Families new to the Charlotte area will find many educational opportunities and choices here; so many in fact that it may take a little research to figure out exactly which is best for your child. Local educators make that task easy by welcoming visitors to their schools and by providing ample information to help you make the choice.
The Charlotte region’s public school systems meet the needs of a wide range of students, from special needs to academically gifted, technical to college prep. North Carolina has traditionally encouraged consolidation of public systems so that each county has one school system, giving the state 100 county systems and 15 city systems. The largest in North Carolina, and among the top 25 in the nation, is Charlotte-Mecklenburg
Schools, which serves more than 121,640 students in 148 schools.
While many North Carolina public systems have consolidated, some remain independent city school districts, such as Mooresville Graded School District
in southern Iredell County and Kannapolis City Schools
in Cabarrus/Rowan counties. In South Carolina, Lancaster County
has one public school system, while York County
has four, each with its own distinct character.
A common theme among all regional schools is growth. The increase in population is causing tremendous growth in school enrollment, and that puts pressure on classroom space, money and resources. As you visit schools, you’ll see plenty of new construction and expansion projects under way, as well as many modular units, or mobile classrooms.
Making the Grade
Another common theme for public systems in North Carolina is the ABCs, short for the ABCs of Public Education Accountability Program
. This statewide reform effort is designed to improve educational performance and results at individual schools by setting goals and evaluating progress on those goals through end-of-grade tests. High-performing schools are rewarded through bonuses for teachers and other certified staff; low-performing schools are given special state assistance to help them improve. The ABC results are available online at the State Department of Public Instruction Web site, www.ncpublicschools.org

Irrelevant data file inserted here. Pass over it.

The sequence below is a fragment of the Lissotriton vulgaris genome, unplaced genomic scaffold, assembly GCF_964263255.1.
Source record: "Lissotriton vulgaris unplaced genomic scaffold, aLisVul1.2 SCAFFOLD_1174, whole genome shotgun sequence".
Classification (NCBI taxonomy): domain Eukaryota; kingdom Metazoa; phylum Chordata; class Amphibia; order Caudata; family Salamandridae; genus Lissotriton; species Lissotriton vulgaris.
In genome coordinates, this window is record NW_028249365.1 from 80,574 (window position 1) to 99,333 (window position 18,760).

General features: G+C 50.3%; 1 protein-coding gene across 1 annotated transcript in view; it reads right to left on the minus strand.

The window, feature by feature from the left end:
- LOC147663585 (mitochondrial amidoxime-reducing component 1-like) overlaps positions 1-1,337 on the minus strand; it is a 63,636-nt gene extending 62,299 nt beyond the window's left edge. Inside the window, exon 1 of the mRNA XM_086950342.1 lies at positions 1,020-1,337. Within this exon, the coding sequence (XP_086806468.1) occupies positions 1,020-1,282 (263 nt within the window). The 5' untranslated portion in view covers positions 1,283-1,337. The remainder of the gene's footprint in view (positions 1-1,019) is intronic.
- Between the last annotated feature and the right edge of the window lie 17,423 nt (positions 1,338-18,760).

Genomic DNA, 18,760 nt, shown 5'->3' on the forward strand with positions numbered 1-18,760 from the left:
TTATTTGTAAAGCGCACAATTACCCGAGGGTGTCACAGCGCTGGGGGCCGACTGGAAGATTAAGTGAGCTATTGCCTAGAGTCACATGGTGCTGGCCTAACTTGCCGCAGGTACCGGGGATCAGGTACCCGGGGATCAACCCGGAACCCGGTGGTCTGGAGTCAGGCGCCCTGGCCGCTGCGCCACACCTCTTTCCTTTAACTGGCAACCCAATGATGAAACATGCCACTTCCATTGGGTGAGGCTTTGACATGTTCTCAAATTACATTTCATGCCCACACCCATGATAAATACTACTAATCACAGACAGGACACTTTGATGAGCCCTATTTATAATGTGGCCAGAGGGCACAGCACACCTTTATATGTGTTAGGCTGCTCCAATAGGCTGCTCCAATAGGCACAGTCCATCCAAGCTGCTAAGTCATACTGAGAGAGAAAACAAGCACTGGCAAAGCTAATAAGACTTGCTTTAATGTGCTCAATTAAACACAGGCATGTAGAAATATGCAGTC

The No Child Left Behind Legislation,
enacted in 2003, also holds school districts accountable. The law has three goals: 1. Make sure that all students in a school perform well in the areas of reading and mathematics especially students from low-income families and minority populations, Limited English Proficient students, and students with disabilities. 2. Hold schools responsible if all children are not on grade level or above. 3. Make sure that there is a highly qualified teacher in each classroom.
Each state sets its own standards for meeting these goals; for North Carolina, this means that students must achieve grade-level or higher on their end-of-grade tests.
The Charlotte region also has many independent secular and religious private schools. There’s even a parochial school system Mecklenburg Area Catholic Schools
which encompasses the countys eight parochial schools (but not the Catholic schools in outlying counties). You’ll find a range of educational offerings, including innovative programs, special classes for students with learning disabilities, religious training and character-building. Because each private school has its own distinct philosophy and approach to learning, you’ll want to research, talk to parents and take a tour.
The Charlotte region also has several charter schools to consider. Charter schools, which originated in Minnesota in the early 1990s, are independently operated public schools designed to serve as laboratories for innovation in education. Created and run by parents, teachers and/or community leaders, charter schools receive the same per-pupil funding as other public schools. However, they can spend the money and operate with fewer restrictions and government rules. The schools must be approved by the N.C. Board of Education before they can begin operation and are periodically reviewed.
Allen Tate Company